On May 9, 2014, President Barack Obama signed the Digital Accountability and Transparency Act (DATA Act), Public Law No. 113-101, which had been passed unanimously by both the House of Representatives and the Senate.
—Data Transparency Coalition (http://datacoalition.com/issues/data-act.html)
The above statement is great news for everyone in the United States who cares about efficiency and transparency in the federal government. How many pieces of legislation can you think of that were passed unanimously by both the House and the Senate, especially when they were controlled by different parties? And for the first time, the U.S. Government must have a data standard that every agency follows, making dramatic improvements in data calls by Congress and interchanges of data between agencies. There is a lot of work to be done for this enormous data strategy, architecture, and governance endeavor, but I believe it will have a fairly quick ROI and continue to improve our government's data management for many years to come.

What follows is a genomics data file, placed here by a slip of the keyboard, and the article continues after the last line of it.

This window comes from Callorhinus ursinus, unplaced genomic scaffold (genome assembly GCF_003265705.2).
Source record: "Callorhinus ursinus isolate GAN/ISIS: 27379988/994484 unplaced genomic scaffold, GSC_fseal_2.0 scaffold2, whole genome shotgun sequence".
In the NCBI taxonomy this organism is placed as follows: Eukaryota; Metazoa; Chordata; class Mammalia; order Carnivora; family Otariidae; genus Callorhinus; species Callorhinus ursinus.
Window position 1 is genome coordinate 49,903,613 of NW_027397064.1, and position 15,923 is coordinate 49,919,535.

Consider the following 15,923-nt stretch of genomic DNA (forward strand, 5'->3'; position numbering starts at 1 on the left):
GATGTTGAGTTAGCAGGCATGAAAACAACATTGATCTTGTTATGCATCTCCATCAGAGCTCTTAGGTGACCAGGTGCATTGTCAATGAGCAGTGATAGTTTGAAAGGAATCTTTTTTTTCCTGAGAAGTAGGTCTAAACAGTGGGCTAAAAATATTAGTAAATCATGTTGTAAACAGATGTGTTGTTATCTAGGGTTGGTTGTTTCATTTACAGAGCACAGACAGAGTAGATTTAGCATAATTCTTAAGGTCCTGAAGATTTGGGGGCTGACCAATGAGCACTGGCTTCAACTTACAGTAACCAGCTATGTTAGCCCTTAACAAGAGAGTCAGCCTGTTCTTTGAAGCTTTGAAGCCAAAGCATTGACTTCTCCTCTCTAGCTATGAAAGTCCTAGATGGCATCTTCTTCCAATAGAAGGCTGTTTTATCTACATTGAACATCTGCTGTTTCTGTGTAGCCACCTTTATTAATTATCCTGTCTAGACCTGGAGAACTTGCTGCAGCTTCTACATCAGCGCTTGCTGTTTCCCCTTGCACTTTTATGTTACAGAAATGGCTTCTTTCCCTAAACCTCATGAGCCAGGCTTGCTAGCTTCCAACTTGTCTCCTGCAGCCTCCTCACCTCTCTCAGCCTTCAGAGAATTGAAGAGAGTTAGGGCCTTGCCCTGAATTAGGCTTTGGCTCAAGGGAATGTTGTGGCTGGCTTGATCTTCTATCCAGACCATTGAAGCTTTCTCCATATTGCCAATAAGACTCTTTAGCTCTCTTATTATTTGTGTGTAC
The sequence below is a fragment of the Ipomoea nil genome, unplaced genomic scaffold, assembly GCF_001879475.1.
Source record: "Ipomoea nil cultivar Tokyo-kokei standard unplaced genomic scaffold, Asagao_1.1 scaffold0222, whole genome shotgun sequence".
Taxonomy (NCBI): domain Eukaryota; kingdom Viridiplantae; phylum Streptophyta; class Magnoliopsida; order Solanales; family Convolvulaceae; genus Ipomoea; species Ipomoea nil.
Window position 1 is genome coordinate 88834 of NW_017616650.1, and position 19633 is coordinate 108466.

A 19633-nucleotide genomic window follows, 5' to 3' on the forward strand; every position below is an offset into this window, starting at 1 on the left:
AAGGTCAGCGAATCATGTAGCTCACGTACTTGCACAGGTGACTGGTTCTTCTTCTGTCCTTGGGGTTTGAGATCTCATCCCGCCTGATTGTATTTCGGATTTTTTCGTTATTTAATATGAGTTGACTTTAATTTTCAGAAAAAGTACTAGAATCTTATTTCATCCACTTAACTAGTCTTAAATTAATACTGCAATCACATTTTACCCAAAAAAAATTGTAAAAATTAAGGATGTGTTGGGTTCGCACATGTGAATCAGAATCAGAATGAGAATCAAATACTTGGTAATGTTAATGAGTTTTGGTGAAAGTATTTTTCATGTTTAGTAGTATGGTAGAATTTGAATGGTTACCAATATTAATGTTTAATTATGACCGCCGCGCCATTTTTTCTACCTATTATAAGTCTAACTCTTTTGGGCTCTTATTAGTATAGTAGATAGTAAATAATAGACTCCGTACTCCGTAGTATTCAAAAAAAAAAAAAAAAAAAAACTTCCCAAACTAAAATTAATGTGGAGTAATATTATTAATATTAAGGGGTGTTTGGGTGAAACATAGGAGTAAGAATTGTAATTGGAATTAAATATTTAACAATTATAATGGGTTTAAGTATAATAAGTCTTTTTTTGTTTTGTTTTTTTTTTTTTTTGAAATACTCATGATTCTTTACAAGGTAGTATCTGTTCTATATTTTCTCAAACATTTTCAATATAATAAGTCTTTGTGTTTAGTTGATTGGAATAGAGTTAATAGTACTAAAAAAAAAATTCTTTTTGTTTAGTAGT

I learned about the DATA Act when I was researching data standards earlier this year. This should have been headline news when it passed the House and Senate and when it was signed into law by the President (I was so excited, I even watched when the Senate passed it on C-SPAN!). Yet, very few people I meet have even heard of the DATA Act so far. Well, since you are reading this, count yourself among the very informed. Watch this brief video to get an overview of what the DATA Act and the Data Transparency Coalition are all about.